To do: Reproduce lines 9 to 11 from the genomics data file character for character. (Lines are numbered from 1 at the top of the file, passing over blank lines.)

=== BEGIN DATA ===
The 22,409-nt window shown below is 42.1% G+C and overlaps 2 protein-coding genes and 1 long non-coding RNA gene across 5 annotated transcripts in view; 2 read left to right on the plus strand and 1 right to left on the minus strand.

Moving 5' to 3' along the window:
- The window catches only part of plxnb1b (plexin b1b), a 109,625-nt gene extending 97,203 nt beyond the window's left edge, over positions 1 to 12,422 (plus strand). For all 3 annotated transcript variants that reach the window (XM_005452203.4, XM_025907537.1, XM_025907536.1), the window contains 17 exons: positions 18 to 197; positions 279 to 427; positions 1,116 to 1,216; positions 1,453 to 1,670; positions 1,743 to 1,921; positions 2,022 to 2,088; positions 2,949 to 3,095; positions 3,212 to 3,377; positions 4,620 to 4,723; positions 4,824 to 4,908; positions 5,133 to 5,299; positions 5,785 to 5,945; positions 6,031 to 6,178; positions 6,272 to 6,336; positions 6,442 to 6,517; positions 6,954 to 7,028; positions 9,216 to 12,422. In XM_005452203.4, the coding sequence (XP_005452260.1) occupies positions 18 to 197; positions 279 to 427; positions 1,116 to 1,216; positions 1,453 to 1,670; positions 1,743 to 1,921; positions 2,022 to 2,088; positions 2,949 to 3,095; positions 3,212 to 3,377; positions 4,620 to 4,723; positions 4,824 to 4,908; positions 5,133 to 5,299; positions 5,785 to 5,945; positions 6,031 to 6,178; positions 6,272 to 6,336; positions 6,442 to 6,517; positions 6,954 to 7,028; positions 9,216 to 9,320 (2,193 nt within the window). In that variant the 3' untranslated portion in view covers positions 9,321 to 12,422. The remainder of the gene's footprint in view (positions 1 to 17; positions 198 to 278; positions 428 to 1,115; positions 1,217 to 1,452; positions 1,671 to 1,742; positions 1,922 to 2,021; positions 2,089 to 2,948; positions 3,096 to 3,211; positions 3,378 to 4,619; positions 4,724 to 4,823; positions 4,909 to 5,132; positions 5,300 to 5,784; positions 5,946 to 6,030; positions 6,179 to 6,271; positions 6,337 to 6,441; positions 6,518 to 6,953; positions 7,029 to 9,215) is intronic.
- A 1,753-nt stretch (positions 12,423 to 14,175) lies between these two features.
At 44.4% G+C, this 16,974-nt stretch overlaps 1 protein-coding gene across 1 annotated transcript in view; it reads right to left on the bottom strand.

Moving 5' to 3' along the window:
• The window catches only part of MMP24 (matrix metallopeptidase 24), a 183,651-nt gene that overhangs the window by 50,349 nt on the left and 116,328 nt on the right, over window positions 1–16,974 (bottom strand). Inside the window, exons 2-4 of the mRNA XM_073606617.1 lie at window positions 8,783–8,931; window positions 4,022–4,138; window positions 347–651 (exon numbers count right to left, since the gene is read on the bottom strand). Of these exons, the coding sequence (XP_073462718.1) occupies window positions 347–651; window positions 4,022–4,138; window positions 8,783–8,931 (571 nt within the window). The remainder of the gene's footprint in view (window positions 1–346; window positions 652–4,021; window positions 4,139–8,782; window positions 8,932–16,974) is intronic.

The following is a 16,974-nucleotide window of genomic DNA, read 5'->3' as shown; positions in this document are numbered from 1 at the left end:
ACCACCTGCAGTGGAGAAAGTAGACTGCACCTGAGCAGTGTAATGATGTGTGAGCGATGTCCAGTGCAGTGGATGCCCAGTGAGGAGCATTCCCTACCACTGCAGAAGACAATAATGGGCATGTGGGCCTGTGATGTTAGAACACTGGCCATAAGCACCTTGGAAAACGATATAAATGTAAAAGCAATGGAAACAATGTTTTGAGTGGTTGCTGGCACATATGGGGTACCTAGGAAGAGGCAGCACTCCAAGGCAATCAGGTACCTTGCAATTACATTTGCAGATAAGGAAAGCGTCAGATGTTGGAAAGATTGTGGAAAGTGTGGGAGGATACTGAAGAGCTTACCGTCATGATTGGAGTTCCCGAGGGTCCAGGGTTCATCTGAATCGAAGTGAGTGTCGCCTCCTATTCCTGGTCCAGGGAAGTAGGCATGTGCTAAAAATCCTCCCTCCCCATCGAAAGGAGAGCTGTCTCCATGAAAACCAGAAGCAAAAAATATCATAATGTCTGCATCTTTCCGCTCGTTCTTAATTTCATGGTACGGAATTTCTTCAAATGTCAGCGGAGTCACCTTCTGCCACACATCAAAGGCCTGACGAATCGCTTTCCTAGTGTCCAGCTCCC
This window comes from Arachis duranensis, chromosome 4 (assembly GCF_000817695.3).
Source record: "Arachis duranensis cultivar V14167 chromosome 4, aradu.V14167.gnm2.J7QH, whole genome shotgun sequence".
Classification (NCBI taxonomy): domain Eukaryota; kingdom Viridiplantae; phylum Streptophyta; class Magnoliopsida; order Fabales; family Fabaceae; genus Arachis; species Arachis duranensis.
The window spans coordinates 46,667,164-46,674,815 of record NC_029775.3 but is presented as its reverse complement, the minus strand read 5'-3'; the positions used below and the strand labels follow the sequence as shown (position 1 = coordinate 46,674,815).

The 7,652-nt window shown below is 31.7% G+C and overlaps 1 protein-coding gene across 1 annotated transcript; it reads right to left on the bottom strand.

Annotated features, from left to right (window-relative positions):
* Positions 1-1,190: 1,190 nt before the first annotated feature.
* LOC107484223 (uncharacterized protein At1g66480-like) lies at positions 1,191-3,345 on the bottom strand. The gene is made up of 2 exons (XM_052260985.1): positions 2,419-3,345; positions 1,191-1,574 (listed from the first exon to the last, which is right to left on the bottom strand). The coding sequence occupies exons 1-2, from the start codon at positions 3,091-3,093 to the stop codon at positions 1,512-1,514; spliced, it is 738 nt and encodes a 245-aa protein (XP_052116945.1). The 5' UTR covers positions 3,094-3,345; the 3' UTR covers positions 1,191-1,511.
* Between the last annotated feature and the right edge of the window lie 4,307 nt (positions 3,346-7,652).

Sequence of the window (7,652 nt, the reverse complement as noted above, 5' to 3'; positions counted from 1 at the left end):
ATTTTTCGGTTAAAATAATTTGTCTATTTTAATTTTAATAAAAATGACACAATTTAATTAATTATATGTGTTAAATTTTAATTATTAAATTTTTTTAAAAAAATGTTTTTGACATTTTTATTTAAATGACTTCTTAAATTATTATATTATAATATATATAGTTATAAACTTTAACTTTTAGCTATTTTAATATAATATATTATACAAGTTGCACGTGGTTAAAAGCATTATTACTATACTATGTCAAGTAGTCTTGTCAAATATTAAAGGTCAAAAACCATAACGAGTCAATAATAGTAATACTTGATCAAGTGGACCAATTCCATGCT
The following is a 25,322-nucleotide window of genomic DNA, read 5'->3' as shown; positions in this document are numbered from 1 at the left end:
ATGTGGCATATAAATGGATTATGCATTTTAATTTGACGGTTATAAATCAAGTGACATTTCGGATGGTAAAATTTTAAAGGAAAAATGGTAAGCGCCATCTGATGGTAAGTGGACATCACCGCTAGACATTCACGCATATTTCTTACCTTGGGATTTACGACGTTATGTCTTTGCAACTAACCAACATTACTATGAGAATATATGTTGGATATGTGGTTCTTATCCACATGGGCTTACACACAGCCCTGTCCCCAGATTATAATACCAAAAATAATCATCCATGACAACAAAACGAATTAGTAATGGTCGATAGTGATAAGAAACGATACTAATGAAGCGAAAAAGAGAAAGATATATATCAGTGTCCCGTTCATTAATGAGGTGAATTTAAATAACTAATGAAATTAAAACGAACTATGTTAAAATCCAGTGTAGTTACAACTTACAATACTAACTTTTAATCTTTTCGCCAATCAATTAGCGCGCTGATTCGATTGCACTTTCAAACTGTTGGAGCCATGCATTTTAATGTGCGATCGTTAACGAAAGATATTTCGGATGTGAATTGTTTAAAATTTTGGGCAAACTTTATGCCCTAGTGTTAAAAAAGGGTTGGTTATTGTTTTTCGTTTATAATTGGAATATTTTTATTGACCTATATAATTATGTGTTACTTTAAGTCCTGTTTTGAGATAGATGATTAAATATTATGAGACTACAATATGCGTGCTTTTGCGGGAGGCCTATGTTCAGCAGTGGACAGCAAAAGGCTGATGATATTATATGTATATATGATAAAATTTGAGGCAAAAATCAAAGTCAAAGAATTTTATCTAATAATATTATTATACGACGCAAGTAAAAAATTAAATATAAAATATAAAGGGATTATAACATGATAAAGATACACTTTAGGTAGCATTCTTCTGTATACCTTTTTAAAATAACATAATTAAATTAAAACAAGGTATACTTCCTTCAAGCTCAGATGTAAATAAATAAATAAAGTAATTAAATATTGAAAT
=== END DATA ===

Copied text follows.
ACCACCTGCAGTGGAGAAAGTAGACTGCACCTGAGCAGTGTAATGATGTGTGAGCGATGTCCAGTGCAGTGGATGCCCAGTGAGGAGCATTCCCTACCACTGCAGAAGACAATAATGGGCATGTGGGCCTGTGATGTTAGAACACTGGCCATAAGCACCTTGGAAAACGATATAAATGTAAAAGCAATGGAAACAATGTTTTGAGTGGTTGCTGGCACATATGGGGTACCTAGGAAGAGGCAGCACTCCAAGGCAATCAGGTACCTTGCAATTACATTTGCAGATAAGGAAAGCGTCAGATGTTGGAAAGATTGTGGAAAGTGTGGGAGGATACTGAAGAGCTTACCGTCATGATTGGAGTTCCCGAGGGTCCAGGGTTCATCTGAATCGAAGTGAGTGTCGCCTCCTATTCCTGGTCCAGGGAAGTAGGCATGTGCTAAAAATCCTCCCTCCCCATCGAAAGGAGAGCTGTCTCCATGAAAACCAGAAGCAAAAAATATCATAATGTCTGCATCTTTCCGCTCGTTCTTAATTTCATGGTACGGAATTTCTTCAAATGTCAGCGGAGTCACCTTCTGCCACACATCAAAGGCCTGACGAATCGCTTTCCTAGTGTCCAGCTCCC
This window comes from Arachis duranensis, chromosome 4 (assembly GCF_000817695.3).
Source record: "Arachis duranensis cultivar V14167 chromosome 4, aradu.V14167.gnm2.J7QH, whole genome shotgun sequence".